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Salvation and the Wounds of Existence

Discussion in 'Salvation (Soteriology)' started by ilgwamh, Mar 4, 2003.

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  1. ilgwamh

    ilgwamh Member

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    Salvation and the Wounds of Existence

    Salvation is the business the Church is in. But what exactly is salvation? I would call the salvation of a person their being reconciled to God and experiencing the freedom that relationship produces. Obviously, if you are to be reconciled to something you must have been previously separated for some reason. So what does salvation save us from? Why is there a gulf between us and God? The answer lies in the wounds of existence. Human beings are in a predicament from which we need delivering. Part of this condition is caused by the pain others inflict on us, part of it is caused by the pain we inflict on others and part of it is caused by the pain we inflict upon ourselves. The cumulative effect here is that we live outside the garden. We live east of Eden.

    Nine Biblical Images of Salvation

    1. Bondage and Liberation

    Marcus Borg: "Salvation as liberation goes back to the foundational narrative of the Bible, the exodus story of Israel's liberation from bondage in Egypt. Bondage as an image of the human predicament in this story includes economic and political oppression: the Hebrews were literally slaves under the Lordship of Pharaoh. The image of our condition as bondage also has psychological and spiritual meanings in the Bible. For Paul . . . and the New Testament, we are in bondage to "the powers." "The powers" are cultural, spiritual, and psychological powers operating both within us and outside us. The powers include the domination system and the spirit of the age, and they produce in us not only bondage but a sense of powerlessness. Life under the powers is dominated existence.

    What does bondage suggest as an image of the human condition? We are in bondage to many things. Our bondage can be the result of things that happen to us, or we can fall into it through our own acts. Cultural messages are deeply ingrained within us, as are belief systems that radically shape the way we see and live. People continue to be in bondage to economic and political systems--both the victims of such systems as well as those who benefit from them (though in quite different ways). We can be in bondage to wounds stemming from childhood. We are addicted to many things. We typically are in bondage to preoccupation with ourselves and our well-being. The list can grow very long.

    Liberation from bondage is thus one of the central meanings of salvation. The story of the Exodus is a story about all of us and our need to be liberated from what holds us in bondage. Liberation is a central theme in the story of Jesus. According to Luke, Jesus' mission (then and now) is "to proclaim release to the captives, and to let the oppressed go free." The language of liberation also resounds in the writings of Paul: "For freedom Christ has set us free . . . therefore, do not submit again to a yoke of slavery." For Paul, God in Christ has defeated the powers, exposing and dethroning the other Lords of our lives." [Pp. 158-9]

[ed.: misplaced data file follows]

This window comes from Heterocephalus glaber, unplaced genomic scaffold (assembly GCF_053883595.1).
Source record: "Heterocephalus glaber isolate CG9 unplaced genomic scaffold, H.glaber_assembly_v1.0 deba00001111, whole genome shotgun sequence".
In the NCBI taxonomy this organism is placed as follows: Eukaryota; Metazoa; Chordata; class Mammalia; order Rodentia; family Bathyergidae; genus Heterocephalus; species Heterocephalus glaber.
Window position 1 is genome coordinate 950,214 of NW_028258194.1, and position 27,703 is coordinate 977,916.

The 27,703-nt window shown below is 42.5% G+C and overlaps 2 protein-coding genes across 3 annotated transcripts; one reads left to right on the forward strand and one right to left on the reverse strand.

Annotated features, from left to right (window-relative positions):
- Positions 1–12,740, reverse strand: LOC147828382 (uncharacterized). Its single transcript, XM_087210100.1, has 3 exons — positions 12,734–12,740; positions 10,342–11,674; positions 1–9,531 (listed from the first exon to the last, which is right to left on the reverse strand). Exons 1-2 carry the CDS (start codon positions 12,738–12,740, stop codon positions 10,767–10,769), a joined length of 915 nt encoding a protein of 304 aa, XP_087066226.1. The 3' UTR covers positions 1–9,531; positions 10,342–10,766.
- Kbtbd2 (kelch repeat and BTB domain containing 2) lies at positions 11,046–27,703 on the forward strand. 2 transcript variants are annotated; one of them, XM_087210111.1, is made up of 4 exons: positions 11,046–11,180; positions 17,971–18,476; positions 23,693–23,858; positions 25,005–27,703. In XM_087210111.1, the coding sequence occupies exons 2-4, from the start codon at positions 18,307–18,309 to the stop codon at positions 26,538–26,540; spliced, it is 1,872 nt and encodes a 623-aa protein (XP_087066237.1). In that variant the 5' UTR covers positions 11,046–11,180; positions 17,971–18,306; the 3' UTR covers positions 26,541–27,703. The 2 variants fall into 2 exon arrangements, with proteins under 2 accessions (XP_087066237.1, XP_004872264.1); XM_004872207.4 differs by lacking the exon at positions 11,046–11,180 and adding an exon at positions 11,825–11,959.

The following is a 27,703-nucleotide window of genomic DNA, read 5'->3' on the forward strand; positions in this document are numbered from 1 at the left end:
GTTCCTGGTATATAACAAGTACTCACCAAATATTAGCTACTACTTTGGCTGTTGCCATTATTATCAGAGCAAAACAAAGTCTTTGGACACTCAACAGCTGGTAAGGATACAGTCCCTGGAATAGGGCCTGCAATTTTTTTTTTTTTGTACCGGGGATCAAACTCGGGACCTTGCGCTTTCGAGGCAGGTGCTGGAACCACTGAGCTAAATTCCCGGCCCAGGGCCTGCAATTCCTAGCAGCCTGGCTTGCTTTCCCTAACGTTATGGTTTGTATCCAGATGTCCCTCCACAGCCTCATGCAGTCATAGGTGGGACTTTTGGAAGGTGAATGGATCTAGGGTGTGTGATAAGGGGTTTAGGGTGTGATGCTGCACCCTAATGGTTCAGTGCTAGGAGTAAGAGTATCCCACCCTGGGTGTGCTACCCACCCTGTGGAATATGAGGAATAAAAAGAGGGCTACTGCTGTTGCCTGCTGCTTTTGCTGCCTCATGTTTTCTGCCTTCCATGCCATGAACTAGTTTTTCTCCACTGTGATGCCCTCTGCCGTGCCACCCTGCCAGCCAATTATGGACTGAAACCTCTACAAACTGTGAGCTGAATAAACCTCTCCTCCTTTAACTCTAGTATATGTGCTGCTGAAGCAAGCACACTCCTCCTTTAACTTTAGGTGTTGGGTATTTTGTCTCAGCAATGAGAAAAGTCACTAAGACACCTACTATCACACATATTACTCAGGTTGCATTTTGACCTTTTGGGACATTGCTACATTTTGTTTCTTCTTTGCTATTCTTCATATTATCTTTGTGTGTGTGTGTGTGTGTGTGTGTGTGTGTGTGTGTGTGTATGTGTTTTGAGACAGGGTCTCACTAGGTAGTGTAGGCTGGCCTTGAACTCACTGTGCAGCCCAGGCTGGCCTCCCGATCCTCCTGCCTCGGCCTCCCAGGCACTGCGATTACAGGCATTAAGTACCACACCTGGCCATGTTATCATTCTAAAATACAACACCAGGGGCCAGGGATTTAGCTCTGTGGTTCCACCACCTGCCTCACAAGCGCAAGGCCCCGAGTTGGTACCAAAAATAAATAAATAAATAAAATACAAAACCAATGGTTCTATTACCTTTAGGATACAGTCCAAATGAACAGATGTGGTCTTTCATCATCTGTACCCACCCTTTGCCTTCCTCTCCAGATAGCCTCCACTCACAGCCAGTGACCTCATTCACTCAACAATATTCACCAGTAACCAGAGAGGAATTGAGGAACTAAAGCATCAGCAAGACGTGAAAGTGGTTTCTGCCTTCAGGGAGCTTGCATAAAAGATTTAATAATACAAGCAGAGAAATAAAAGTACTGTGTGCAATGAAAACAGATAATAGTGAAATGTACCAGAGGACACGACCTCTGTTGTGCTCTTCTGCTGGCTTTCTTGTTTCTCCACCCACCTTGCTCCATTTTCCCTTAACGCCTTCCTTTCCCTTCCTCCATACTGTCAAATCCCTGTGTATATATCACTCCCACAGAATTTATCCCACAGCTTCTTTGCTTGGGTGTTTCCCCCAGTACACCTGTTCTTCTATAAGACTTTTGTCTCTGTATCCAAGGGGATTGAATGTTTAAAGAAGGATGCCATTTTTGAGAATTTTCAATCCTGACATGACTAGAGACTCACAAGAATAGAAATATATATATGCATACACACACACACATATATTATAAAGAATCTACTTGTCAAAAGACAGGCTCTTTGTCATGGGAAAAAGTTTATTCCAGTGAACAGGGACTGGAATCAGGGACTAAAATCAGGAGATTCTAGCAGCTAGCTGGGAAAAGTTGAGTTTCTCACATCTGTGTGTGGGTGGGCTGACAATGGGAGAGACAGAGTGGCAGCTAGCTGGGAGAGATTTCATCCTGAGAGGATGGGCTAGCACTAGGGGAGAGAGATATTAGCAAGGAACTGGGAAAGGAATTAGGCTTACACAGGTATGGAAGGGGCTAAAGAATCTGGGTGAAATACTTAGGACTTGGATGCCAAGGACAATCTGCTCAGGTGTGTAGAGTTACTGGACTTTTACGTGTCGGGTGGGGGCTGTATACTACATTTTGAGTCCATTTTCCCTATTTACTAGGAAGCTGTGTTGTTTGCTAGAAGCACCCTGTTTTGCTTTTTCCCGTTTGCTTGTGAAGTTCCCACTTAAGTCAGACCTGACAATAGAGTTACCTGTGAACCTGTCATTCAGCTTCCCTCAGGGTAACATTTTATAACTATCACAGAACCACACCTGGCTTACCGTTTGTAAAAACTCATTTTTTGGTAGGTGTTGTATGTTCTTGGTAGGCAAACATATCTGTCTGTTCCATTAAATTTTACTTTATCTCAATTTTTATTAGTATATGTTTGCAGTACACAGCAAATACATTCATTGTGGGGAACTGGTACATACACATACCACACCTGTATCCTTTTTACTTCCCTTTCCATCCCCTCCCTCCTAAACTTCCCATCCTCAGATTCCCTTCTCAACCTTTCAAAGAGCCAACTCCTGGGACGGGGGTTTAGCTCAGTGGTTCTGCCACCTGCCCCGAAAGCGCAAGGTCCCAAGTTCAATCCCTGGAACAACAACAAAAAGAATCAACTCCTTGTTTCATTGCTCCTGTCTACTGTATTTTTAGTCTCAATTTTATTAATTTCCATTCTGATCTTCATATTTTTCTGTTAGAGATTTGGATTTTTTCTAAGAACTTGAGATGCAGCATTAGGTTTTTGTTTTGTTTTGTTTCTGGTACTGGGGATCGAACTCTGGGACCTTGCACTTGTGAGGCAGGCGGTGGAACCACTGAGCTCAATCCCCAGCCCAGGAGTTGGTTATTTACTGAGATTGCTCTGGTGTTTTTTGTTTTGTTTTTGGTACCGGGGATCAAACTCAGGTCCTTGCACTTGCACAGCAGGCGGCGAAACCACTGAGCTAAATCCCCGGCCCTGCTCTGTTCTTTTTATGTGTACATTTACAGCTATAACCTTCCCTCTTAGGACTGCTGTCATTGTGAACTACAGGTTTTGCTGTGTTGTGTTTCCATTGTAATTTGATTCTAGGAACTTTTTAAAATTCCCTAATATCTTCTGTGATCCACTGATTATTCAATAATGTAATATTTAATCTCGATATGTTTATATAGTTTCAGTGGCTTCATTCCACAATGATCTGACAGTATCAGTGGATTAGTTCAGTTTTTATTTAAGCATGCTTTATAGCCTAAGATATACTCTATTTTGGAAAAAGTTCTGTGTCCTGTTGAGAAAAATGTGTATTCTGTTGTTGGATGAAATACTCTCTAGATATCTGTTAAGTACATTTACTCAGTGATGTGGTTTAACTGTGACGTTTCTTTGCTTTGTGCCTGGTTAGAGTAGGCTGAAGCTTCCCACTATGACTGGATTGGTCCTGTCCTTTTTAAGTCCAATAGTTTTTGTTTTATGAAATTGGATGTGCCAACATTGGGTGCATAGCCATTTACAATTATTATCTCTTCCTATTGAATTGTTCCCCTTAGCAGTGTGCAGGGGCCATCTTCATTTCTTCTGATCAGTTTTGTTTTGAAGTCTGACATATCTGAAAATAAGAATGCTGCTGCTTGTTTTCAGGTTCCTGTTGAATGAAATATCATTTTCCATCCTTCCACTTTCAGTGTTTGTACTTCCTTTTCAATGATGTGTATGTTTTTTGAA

The idea of bondage and liberation ties in directly with the ransom theory. The ransom theory says that Jesus' life was a ransom paid for the sake of our salvation. In many circles this view has been scorned and largely rejected as naive. A ransom is something paid to a captor for the release of something or someone. In this case it is asked to whom did God have to pay a ransom for us? To himself? God holds us captive? Surely that is false. To those who believe he is a literal being, what about a ransom paid to Satan? Does the enemy hold us captive and was Jesus' death a ransom allowing us to be freed from him? This cannot be seriously maintained either. The notion that God would need to or even should find it good to pay anything to Satan for our salvation is ludicrous and quite simply, bad theology. What about sin? Surely we were captives to sin before being liberated? As Richard Purtill wrote, "To say we were captives of "sin" is good New Testament language, but sin is not a personal agent who can be given a reason to release us." The objection against the the ransom theory then, is that there is no one to whom God could have paid a ransom to.

    Unfortunately, this view is not easily dismissed by Christians who hold to the authority of scripture. In Mark 10:45 and Matthew 20:28 Jesus is the "Son of Man who did not come to be served, but to serve, and to give his life as a ransom for many". As Mentioned by Borg, in Luke's inaugural address (4:18-19) Jesus is sent to "proclaim freedom for the prisoners" and to"release the oppressed." In 1 Timothy 2:6 Jesus is the mediator between God and man who "who gave himself as a ransom for all men". Hebrews 9:15, in the terms of sacrificial covenant, also says that Jesus "died as a ransom to set people free." As we saw above in Marcus Borg's discussion, the idea of bondage and liberation abounds in Biblical literature. We also see that the ransom theory has wide scriptural support. So the question remains? Who has us captive? To whom are we prisoners of?

    One possible answer is actually right under our noses and was implicitly stated by Borg. Who has us in captivity? We do! We are our own captors and Jesus' death was a ransom which frees us from ourselves. We hold ourselves captive and God, through Jesus' death on the Cross, paid a ransom to us so that we might release ourselves. He wanted to liberate us from our own enslavement to sin and to reconcile us to himself. That is why Paul proclaims in Romans 5:8 that "God demonstrates his own love for us in this: While we were still sinners, Christ died for us." Through Jesus' sacrificial death God tells us that he loves us and by telling us that He loves us, He gives us good reason to release ourselves.

     

    Vinnie
     
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  2. FOMWatts<><

    FOMWatts<>< Follower of the Way

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    AMEN!!! :clap:

    FOMWatts<><
     
  3. ilgwamh

    ilgwamh Member

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    Glad you liked it :)

    &nbsp;

    Image 2: Estrangement and Reconciliation